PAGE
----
On June 18, 2020, Sepehr Vakil, Assistant Professor of Learning Sciences, School of Education and Social Policy, Northwestern University welcomed an online audience to an unique Block Cinema program shaped by a partnership between Northwestern and Evanston Township High School. “To say that these films are deeply and acutely relevant is to state the obvious…For me, the power of education is in the values, perspectives and identities that we make possible in learning environments,” noted Vakil. “Learning is about knowledge and skills, but it is also about developing a sense of self, a sensibility of compassion and care, and an informed awareness of power and injustice.”
The evening’s program, Policing Surveillance was one of the first public events from Young People’s Race, Power, and Technology (YPRPT) a project of Northwestern’s TREE (Technology, Race, Ethics, and Equity in Education) Lab. Housed within the School of Education and Social Policy, TREE is an NSF-funded initiative that brings together NU undergraduate students with youth and community members to jointly investigate ethical, social, and racialized dimensions of new technologies. Co-directed by SESP Assistant Professor Sepehr Vakil and McCormick Computer Science Assistant Professor of Instruction Sarah Van Wart, the TREE lab is fundamentally committed to reimagining the possibilities of technology learning.
YPRPT, the flagship project of TREE Lab, is an after-school program developed in partnership with community including Evanston Township High School, Family Matters, Endangered Peace Productions, and the Lucy Parsons Labs. The program brings together Northwestern undergraduate students with youth and community members to jointly investigate the ethical and social dimensions of specific law enforcement technologies such as facial recognition and gang databases. YPRPT aims to contribute to a reimagining of what “technology learning” is and could be in an era of ubiquitous computing.
Learning is about knowledge and skills, but it is also about developing a sense of self and an informed awareness of power and injustice.
– Sepehr Vakil, Assistant Professor of Learning Science,
Co-Founder of Northwestern’s TREE Labs
Watch the Program
The evening’s program included an introduction by Sepehr Vakil, three student films, and a remarkable Q&A moderated by Jessica Marshall (PhD student in Learning Sciences at Northwestern University School of Education and Social Policy). The zoom discussion included student filmmakers Eliana Chandra and Jazminé Morrow (Melting Ice); Yuzuka Komiyama-Kasai and Gregory Voelkel (Racial Recognition); as well as David Lewis, Jessica Rodriguez, and Izadorius Tortuga (Targeted) along with YPRPT mentors Raphael Nash and Sepehr Vakil. Watch all three elements of the online event in the showcase below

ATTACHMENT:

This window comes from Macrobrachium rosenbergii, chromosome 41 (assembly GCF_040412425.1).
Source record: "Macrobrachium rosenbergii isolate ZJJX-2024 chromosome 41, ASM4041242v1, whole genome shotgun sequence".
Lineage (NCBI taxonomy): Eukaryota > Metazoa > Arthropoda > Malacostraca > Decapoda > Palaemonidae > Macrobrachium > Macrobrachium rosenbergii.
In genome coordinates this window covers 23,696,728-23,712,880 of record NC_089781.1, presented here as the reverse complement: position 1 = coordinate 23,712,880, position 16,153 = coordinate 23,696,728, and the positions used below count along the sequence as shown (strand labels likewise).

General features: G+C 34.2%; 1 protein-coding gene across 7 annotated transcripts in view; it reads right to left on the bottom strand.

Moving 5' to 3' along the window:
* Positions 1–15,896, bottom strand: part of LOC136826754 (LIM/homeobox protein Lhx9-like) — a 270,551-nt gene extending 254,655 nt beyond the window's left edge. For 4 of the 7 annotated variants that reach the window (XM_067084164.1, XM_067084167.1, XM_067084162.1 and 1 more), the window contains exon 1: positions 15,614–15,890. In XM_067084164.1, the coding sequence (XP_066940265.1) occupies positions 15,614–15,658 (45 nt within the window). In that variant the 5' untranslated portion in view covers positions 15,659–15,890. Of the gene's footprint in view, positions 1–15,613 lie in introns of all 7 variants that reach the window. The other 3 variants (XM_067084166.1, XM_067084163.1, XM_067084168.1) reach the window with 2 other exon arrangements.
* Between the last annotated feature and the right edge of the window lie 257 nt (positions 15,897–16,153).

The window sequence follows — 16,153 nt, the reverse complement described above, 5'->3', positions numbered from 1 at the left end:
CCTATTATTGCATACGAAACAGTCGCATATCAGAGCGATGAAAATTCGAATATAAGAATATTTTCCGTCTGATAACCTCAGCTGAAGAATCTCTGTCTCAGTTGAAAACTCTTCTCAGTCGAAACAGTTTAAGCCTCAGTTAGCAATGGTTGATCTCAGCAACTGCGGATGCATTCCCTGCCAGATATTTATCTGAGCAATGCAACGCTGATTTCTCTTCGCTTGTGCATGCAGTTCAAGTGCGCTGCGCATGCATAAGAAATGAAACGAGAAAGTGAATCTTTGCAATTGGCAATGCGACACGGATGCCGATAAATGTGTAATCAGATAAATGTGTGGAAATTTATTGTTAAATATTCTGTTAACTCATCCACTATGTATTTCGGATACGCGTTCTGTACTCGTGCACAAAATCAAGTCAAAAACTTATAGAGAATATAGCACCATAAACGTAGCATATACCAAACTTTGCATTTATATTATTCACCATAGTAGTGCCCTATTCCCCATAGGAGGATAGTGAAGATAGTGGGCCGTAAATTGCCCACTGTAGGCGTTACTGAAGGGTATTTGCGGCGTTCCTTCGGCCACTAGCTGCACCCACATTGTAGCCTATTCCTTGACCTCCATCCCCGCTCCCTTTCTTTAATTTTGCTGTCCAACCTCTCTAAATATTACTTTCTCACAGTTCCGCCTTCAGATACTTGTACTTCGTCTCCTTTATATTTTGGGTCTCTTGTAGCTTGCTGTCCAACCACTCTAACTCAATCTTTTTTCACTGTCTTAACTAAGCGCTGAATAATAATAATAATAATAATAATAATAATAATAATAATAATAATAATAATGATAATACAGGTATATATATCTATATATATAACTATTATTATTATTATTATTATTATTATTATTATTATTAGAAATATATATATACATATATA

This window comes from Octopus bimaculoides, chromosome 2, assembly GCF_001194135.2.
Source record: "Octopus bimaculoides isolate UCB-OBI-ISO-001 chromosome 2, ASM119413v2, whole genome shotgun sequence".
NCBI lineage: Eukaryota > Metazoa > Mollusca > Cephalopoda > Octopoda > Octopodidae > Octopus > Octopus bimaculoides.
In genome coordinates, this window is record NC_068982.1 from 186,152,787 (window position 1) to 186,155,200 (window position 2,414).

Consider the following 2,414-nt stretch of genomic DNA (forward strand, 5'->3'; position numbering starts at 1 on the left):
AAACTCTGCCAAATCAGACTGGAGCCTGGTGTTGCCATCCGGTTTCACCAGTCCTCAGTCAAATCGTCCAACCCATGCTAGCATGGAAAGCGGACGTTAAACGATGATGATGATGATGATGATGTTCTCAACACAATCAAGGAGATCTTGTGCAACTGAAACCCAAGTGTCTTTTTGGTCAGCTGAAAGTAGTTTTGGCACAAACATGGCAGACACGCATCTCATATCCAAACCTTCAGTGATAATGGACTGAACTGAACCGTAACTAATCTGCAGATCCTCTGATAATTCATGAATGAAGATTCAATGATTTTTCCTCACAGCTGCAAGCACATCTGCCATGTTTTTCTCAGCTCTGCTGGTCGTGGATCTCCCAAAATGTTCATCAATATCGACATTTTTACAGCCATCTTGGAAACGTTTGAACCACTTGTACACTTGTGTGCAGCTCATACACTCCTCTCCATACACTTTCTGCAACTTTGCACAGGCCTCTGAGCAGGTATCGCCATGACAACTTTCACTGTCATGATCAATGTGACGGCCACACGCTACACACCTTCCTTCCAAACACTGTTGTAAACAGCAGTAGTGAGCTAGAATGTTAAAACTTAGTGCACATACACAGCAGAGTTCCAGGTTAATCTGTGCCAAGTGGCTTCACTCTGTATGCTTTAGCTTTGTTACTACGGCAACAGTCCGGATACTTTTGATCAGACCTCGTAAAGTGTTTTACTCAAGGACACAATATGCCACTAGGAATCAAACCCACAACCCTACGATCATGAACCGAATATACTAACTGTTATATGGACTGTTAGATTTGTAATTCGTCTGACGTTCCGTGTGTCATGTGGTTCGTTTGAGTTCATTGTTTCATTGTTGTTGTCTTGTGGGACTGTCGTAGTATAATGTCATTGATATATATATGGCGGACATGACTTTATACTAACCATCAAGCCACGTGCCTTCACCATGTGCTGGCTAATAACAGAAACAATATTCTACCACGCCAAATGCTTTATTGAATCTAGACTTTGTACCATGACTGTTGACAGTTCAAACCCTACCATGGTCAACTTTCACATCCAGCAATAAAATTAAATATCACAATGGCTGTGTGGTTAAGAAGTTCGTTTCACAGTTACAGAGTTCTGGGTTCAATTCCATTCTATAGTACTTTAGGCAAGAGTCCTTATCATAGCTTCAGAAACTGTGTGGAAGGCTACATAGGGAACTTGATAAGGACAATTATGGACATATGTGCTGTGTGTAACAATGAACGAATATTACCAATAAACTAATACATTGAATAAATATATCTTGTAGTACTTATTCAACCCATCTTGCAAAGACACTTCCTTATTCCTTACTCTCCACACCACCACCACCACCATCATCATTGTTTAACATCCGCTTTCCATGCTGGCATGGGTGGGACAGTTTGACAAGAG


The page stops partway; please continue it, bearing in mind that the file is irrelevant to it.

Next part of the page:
Part 1: Introduction
Part 2: Policing Surveillance Trilogy
Part 3: Student Post Screening Q&A
Films and Filmmakers
Filmmakers: David Lewis, Jessica Rodriguez, Izadorius Tortuga
The documentary depicts how the gang database targets black and brown young men by labeling them as gang members in a database, which they can never get out of. This label causes irreparable damage to black and brown communities since being in the gang database can lead to eviction, not finding employment, and loss of scholarships. Because the police department does not notify individuals upon their placement into the database, this documentary also explores the Freedom of Information Act (FOIA) as a means of self-empowerment. We hope that this film causes awareness of a detrimental tool used against black and brown communities.
Filmmakers: Yuzuka Komiyama-Kasai, Gregory Voelkel
In the last 25 years, Facial Recognition Technology transformed from a sci-fi movie gimmick to a go-to instrument used by police, governments and corporations alike. Now, Facial Recognition is present in our everyday lives; yet the technology is flawed, posing an immediate threat to marginalized communities and, on a broader scale, our collective civil liberties. Racial Recognition hopes to raise awareness and promote change within the world of Facial Recognition.
Filmmakers: Eliana Chandra, Jazminé Morrow
The topic of immigration has become more prevalent over the past few years. It is crucial to understand the role of ICE. They use technology such as social media to aid in their efforts of deportation and family separation. On the flip side, communities have taken up their own defenses and use technology to protect themselves from ICE. Melting Ice serves to expose ICE’s practices while uplifting and informing communities.